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In React JS, a Promise is not a term exclusive to React, but rather, it's a part of the wider JavaScript language as a global object model. It's a way to handle asynchronous operations without blocking the main thread of execution. A Promise in JavaScript represents an operation that hasn't completed yet, but is expected to in the future.

A Promise essentially represents a value that may not be available yet. It has three states:

1. Pending: The operation is not yet complete.
2. Fulfilled/Resolved: The operation has completed and the promise has a resulting value.
3. Rejected: The operation failed for some reason.

Promises are often used when dealing with operations that are asynchronous in nature, like API calls, fetching data from a server, or any other I/O operations.

Here is a basic example of how to create and use a promise:

let promise = new Promise((resolve, reject) => {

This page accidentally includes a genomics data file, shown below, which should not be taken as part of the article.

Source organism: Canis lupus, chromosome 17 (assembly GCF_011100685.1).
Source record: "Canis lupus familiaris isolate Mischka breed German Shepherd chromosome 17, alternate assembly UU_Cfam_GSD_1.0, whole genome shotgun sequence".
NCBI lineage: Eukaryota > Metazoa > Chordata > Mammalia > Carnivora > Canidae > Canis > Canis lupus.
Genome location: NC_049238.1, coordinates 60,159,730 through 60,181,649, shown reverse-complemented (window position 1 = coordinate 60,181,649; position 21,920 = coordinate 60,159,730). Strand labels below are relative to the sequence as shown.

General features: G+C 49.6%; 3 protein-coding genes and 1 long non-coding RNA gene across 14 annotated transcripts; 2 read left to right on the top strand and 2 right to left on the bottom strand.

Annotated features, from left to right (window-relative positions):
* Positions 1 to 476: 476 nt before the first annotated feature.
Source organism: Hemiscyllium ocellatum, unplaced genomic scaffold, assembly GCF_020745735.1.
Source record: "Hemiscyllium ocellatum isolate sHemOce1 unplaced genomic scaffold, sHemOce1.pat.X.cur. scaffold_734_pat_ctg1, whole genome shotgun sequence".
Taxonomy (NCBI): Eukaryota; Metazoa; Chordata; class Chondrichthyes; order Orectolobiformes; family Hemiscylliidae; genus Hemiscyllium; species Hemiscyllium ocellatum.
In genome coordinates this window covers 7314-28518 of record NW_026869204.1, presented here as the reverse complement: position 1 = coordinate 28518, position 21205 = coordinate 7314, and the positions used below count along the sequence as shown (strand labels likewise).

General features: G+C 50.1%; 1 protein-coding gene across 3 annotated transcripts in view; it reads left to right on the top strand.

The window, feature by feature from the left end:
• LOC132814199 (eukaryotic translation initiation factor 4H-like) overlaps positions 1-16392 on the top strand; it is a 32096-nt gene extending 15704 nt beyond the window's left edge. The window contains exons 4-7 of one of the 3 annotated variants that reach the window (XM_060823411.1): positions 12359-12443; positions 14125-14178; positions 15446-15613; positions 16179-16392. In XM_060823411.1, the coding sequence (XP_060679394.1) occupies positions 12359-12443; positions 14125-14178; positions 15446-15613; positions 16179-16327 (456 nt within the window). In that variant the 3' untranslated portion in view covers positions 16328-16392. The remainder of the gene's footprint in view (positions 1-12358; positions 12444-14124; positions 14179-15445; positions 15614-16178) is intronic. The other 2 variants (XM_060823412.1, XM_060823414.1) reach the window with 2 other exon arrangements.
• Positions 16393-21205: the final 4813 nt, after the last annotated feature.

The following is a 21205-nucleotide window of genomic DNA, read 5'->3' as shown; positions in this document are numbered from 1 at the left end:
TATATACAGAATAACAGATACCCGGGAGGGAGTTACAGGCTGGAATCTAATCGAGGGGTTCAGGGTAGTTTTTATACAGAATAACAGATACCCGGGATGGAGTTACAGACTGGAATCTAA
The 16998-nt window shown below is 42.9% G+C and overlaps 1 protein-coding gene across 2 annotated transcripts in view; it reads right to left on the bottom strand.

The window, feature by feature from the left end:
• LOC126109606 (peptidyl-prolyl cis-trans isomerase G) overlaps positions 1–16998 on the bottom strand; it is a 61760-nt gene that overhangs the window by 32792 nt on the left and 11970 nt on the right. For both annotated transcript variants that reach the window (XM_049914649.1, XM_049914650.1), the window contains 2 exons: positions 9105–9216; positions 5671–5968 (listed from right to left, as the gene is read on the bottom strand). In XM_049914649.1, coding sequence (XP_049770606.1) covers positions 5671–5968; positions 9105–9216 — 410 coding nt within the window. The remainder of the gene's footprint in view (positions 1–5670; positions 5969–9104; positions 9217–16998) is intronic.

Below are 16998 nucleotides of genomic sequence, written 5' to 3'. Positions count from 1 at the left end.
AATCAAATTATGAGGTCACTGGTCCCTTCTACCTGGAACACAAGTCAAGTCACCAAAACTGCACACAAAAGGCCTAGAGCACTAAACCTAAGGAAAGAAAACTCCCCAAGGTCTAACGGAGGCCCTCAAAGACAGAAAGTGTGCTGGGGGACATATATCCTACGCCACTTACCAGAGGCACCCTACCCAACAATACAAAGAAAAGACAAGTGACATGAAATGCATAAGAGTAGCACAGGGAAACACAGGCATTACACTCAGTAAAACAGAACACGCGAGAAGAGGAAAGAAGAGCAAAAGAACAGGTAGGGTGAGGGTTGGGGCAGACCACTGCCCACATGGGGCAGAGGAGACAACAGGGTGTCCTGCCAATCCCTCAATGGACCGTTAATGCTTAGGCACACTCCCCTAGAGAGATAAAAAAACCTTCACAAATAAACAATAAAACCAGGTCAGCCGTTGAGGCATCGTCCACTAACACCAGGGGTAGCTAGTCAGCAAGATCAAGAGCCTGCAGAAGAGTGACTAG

let condition = /* some condition */;

if(condition) {
resolve("Promise is resolved");
} else {
reject("Promise is rejected");

.then(value => {
console.log(value); // if promise is resolved successfully
.catch(error => {
console.log(error); // if there is an error

In the above code, a new Promise is created which takes two parameters, resolve and reject, which are both functions. If the given condition is true, the promise is resolved, otherwise, it's rejected.

The `then()` method is used for handling the case when the promise is resolved successfully.

The `catch()` method is used for handling errors or when the promise is rejected.

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